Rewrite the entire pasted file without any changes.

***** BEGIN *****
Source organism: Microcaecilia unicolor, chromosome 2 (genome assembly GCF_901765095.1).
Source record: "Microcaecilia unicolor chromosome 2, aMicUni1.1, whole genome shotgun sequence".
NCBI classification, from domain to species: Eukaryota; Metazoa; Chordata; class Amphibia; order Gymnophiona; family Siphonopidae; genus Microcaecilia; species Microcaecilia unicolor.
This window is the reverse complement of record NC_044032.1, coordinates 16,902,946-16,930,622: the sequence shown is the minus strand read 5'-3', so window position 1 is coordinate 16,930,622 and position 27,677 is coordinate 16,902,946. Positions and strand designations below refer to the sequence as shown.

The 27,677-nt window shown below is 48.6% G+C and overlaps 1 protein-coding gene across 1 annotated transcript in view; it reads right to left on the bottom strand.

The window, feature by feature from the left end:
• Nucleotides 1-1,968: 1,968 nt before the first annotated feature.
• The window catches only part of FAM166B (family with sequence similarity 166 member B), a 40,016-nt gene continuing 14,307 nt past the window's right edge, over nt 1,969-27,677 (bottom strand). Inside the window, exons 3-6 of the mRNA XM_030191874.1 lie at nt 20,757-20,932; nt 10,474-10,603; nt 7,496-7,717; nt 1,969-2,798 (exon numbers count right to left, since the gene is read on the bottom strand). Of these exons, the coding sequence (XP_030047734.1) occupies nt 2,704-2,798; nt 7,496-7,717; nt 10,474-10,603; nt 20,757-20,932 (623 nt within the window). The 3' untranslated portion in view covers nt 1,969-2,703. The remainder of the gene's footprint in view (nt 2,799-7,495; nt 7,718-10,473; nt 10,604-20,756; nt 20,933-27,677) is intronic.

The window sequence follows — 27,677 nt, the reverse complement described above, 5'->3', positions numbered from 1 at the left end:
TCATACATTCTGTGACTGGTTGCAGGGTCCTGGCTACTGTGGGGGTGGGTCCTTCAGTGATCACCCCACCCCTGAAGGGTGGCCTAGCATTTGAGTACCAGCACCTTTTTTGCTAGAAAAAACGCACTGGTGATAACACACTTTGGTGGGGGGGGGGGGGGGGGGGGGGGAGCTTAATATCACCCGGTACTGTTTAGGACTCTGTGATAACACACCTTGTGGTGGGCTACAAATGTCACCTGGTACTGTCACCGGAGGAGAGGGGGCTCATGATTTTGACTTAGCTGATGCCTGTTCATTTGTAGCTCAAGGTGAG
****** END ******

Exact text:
Source organism: Microcaecilia unicolor, chromosome 2 (genome assembly GCF_901765095.1).
Source record: "Microcaecilia unicolor chromosome 2, aMicUni1.1, whole genome shotgun sequence".
NCBI classification, from domain to species: Eukaryota; Metazoa; Chordata; class Amphibia; order Gymnophiona; family Siphonopidae; genus Microcaecilia; species Microcaecilia unicolor.
This window is the reverse complement of record NC_044032.1, coordinates 16,902,946-16,930,622: the sequence shown is the minus strand read 5'-3', so window position 1 is coordinate 16,930,622 and position 27,677 is coordinate 16,902,946. Positions and strand designations below refer to the sequence as shown.

The 27,677-nt window shown below is 48.6% G+C and overlaps 1 protein-coding gene across 1 annotated transcript in view; it reads right to left on the bottom strand.

The window, feature by feature from the left end:
• Nucleotides 1-1,968: 1,968 nt before the first annotated feature.
• The window catches only part of FAM166B (family with sequence similarity 166 member B), a 40,016-nt gene continuing 14,307 nt past the window's right edge, over nt 1,969-27,677 (bottom strand). Inside the window, exons 3-6 of the mRNA XM_030191874.1 lie at nt 20,757-20,932; nt 10,474-10,603; nt 7,496-7,717; nt 1,969-2,798 (exon numbers count right to left, since the gene is read on the bottom strand). Of these exons, the coding sequence (XP_030047734.1) occupies nt 2,704-2,798; nt 7,496-7,717; nt 10,474-10,603; nt 20,757-20,932 (623 nt within the window). The 3' untranslated portion in view covers nt 1,969-2,703. The remainder of the gene's footprint in view (nt 2,799-7,495; nt 7,718-10,473; nt 10,604-20,756; nt 20,933-27,677) is intronic.

The window sequence follows — 27,677 nt, the reverse complement described above, 5'->3', positions numbered from 1 at the left end:
TCATACATTCTGTGACTGGTTGCAGGGTCCTGGCTACTGTGGGGGTGGGTCCTTCAGTGATCACCCCACCCCTGAAGGGTGGCCTAGCATTTGAGTACCAGCACCTTTTTTGCTAGAAAAAACGCACTGGTGATAACACACTTTGGTGGGGGGGGGGGGGGGGGGGGGGGAGCTTAATATCACCCGGTACTGTTTAGGACTCTGTGATAACACACCTTGTGGTGGGCTACAAATGTCACCTGGTACTGTCACCGGAGGAGAGGGGGCTCATGATTTTGACTTAGCTGATGCCTGTTCATTTGTAGCTCAAGGTGAG